As a science communicator and educator, it isn’t the successes that stick in my mind the most. It’s the failures. The person who just didn’t get geologic time is 20x more memorable than the 20 Cub Scouts who can now tell me when trilobites lived. Every person who still thinks that the world is going to end in 2012 has a special place in my mind and psyche.
How does the old phrase go? Everything that succeeds succeeds in the same way. Everything that fails fails in a new and exciting way.
Okay, that’s not how it goes at all, but that’s what I can’t help but thinking each time I don’t get my message across.
I don’t hide these failures. I can’t. I talk about them, whether as funny anecdotes or as the moral of a blog post. The funny anecdotes are the best because I can talk about them without seeming to beat myself up. I can tell them as a story at the pub and maybe get a little of my original point across to a new audience.
That doesn’t stop them from being what they are to me: failures at worst, evidence of where I need to improve at best. They haunt me.
The guy who believes that penguins discredit evolution? Entertaining story, Yes. Great vector for debunking what used to be a fairly popular (in my area) Creationist argument? Yes.
The woman who told her children that museum employees were going to hell within their hearing? Another entertaining story, as well as a good example of the need for tolerance.
The guy who told me that I didn’t know anything about volcanoes because he had heard on Rush Limbaugh something different? A Nice parable about relying on evidence for authority.
The professor who believes the moon landing was faked and geologic time was a joke? Another argument against the argument from authority, as well as a useful way of explaining how an expert in one area doesn’t necessarily know anything about another area.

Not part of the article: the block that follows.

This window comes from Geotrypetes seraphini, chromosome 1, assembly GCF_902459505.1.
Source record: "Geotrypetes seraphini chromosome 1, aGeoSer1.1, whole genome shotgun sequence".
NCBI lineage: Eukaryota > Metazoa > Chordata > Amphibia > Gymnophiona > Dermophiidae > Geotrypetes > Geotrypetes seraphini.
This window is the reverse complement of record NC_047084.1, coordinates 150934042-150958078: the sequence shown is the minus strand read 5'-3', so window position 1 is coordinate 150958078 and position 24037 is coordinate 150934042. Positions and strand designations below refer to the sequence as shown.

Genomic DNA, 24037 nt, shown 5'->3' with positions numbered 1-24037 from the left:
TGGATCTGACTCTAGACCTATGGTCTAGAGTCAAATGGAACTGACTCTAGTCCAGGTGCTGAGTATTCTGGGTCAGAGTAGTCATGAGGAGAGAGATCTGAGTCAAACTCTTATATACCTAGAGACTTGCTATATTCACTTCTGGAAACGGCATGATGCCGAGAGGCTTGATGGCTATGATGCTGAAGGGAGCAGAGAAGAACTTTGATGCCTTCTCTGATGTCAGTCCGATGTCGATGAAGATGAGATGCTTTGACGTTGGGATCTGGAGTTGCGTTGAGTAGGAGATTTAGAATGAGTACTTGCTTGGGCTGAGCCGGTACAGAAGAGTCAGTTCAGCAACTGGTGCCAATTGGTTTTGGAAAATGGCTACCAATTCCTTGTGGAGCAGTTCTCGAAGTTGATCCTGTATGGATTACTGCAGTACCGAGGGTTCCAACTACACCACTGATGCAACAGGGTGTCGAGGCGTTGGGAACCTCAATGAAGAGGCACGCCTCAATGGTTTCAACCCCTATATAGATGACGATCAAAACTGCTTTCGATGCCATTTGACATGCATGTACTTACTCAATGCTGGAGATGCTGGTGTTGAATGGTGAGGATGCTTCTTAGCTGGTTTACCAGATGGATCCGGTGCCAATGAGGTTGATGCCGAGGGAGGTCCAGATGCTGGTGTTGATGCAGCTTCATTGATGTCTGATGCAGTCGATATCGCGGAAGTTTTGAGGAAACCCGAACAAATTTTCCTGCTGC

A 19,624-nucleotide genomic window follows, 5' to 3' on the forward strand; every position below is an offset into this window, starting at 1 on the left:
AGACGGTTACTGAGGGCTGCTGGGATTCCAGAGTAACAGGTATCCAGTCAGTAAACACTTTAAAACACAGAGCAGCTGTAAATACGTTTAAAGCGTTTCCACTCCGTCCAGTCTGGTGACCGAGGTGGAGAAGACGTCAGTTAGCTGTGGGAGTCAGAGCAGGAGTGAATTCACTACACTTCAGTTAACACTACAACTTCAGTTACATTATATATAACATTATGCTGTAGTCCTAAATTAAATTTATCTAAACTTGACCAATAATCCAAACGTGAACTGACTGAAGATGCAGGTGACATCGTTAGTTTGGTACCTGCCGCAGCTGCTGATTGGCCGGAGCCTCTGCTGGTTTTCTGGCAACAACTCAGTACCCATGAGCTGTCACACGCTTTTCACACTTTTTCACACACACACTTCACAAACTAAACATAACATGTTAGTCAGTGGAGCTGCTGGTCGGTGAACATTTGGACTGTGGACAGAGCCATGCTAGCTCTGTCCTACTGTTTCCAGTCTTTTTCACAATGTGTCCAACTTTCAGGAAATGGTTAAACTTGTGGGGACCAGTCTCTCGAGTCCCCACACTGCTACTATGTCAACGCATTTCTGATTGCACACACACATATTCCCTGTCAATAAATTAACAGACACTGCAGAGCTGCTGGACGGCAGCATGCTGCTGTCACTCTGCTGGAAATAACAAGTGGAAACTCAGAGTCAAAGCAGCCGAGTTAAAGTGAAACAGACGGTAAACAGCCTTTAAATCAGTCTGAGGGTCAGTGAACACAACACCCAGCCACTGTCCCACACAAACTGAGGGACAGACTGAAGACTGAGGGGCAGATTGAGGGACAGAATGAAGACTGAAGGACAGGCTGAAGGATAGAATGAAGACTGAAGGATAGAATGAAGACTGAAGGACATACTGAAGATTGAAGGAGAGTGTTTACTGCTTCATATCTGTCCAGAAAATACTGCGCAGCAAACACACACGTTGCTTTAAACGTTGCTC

These stories are useful. They’re funny. I will continue to retell them: to laugh at their absurdity and to use them to teach other, less formal, audiences. However, at the end of the day, they are what they are: a failure to achieve the entire goal of my career. The failure to explain basic facts about the universe in a way that is understandable, engaging and not combative. These failures hurt, but the pain is easily subsumed with laughter.
There are other stories that don’t lend themselves as well to humor: The friend who decides to delay vaccines because her ‘family has a history of autism’. The friend who refuses to protect her extremely high risk children from diseases that could easily kill them with a routine shot. The friend of a friend who won’t vaccinate because their fellow churchgoers are misinforming them.
I will never be able to laugh at these stories. These stories hurt in a way that is much, much more personal. These can’t be pushed away with laughter or their use as an educational tool. I may not always agree with people, but seeing them suffer or the thought of possible suffering in the future because of their ill-informed choices today is too much for me.
So I find a different way to act out. A different way to fix what I see as wrong. To that end, I just had to support this:
I donated a measles vaccine for every person I could think of who has refused to be vaccinated, or delayed vaccination, or refused to vaccinate their children.
It’s not much. It does nothing directly to protect those friends I worry so much about from diseases that are a very real threat to them, but it’s something.
If I can’t make sure that my own herd immunity is solid, then maybe I can at least do something to make sure that the global herd immunity is just a little bit stronger.